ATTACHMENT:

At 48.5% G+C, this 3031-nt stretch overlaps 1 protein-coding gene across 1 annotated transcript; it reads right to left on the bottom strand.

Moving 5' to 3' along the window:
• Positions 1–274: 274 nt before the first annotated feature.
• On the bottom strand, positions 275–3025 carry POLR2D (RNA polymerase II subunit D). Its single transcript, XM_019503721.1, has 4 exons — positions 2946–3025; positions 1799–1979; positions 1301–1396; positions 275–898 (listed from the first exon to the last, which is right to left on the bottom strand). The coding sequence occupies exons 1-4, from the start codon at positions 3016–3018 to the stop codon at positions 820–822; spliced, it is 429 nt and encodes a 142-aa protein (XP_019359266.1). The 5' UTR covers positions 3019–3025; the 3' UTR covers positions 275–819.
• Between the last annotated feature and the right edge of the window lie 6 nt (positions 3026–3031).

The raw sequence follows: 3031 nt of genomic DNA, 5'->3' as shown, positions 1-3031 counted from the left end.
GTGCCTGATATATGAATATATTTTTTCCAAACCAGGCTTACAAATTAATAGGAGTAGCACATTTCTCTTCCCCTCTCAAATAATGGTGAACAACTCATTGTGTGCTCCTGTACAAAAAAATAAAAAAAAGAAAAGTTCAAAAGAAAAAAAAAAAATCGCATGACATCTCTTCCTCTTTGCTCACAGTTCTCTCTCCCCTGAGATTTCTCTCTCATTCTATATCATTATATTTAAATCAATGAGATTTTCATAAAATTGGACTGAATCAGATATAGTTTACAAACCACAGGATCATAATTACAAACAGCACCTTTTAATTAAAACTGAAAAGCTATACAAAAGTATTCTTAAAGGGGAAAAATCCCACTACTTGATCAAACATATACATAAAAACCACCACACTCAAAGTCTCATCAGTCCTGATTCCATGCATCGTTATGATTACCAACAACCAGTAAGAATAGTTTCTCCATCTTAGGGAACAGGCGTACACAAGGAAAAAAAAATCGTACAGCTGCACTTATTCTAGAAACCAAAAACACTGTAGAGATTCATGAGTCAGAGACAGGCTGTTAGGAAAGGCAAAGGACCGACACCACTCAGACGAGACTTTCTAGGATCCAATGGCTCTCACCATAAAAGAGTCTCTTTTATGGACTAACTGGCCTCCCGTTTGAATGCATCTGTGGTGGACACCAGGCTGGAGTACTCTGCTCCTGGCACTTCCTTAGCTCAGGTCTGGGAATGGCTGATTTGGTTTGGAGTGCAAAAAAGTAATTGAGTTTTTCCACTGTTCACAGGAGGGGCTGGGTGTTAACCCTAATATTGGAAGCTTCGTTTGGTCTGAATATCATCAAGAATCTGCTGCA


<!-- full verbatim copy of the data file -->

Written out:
At 48.5% G+C, this 3031-nt stretch overlaps 1 protein-coding gene across 1 annotated transcript; it reads right to left on the bottom strand.

Moving 5' to 3' along the window:
• Positions 1–274: 274 nt before the first annotated feature.
• On the bottom strand, positions 275–3025 carry POLR2D (RNA polymerase II subunit D). Its single transcript, XM_019503721.1, has 4 exons — positions 2946–3025; positions 1799–1979; positions 1301–1396; positions 275–898 (listed from the first exon to the last, which is right to left on the bottom strand). The coding sequence occupies exons 1-4, from the start codon at positions 3016–3018 to the stop codon at positions 820–822; spliced, it is 429 nt and encodes a 142-aa protein (XP_019359266.1). The 5' UTR covers positions 3019–3025; the 3' UTR covers positions 275–819.
• Between the last annotated feature and the right edge of the window lie 6 nt (positions 3026–3031).

The raw sequence follows: 3031 nt of genomic DNA, 5'->3' as shown, positions 1-3031 counted from the left end.
GTGCCTGATATATGAATATATTTTTTCCAAACCAGGCTTACAAATTAATAGGAGTAGCACATTTCTCTTCCCCTCTCAAATAATGGTGAACAACTCATTGTGTGCTCCTGTACAAAAAAATAAAAAAAAGAAAAGTTCAAAAGAAAAAAAAAAAATCGCATGACATCTCTTCCTCTTTGCTCACAGTTCTCTCTCCCCTGAGATTTCTCTCTCATTCTATATCATTATATTTAAATCAATGAGATTTTCATAAAATTGGACTGAATCAGATATAGTTTACAAACCACAGGATCATAATTACAAACAGCACCTTTTAATTAAAACTGAAAAGCTATACAAAAGTATTCTTAAAGGGGAAAAATCCCACTACTTGATCAAACATATACATAAAAACCACCACACTCAAAGTCTCATCAGTCCTGATTCCATGCATCGTTATGATTACCAACAACCAGTAAGAATAGTTTCTCCATCTTAGGGAACAGGCGTACACAAGGAAAAAAAAATCGTACAGCTGCACTTATTCTAGAAACCAAAAACACTGTAGAGATTCATGAGTCAGAGACAGGCTGTTAGGAAAGGCAAAGGACCGACACCACTCAGACGAGACTTTCTAGGATCCAATGGCTCTCACCATAAAAGAGTCTCTTTTATGGACTAACTGGCCTCCCGTTTGAATGCATCTGTGGTGGACACCAGGCTGGAGTACTCTGCTCCTGGCACTTCCTTAGCTCAGGTCTGGGAATGGCTGATTTGGTTTGGAGTGCAAAAAAGTAATTGAGTTTTTCCACTGTTCACAGGAGGGGCTGGGTGTTAACCCTAATATTGGAAGCTTCGTTTGGTCTGAATATCATCAAGAATCTGCTGCA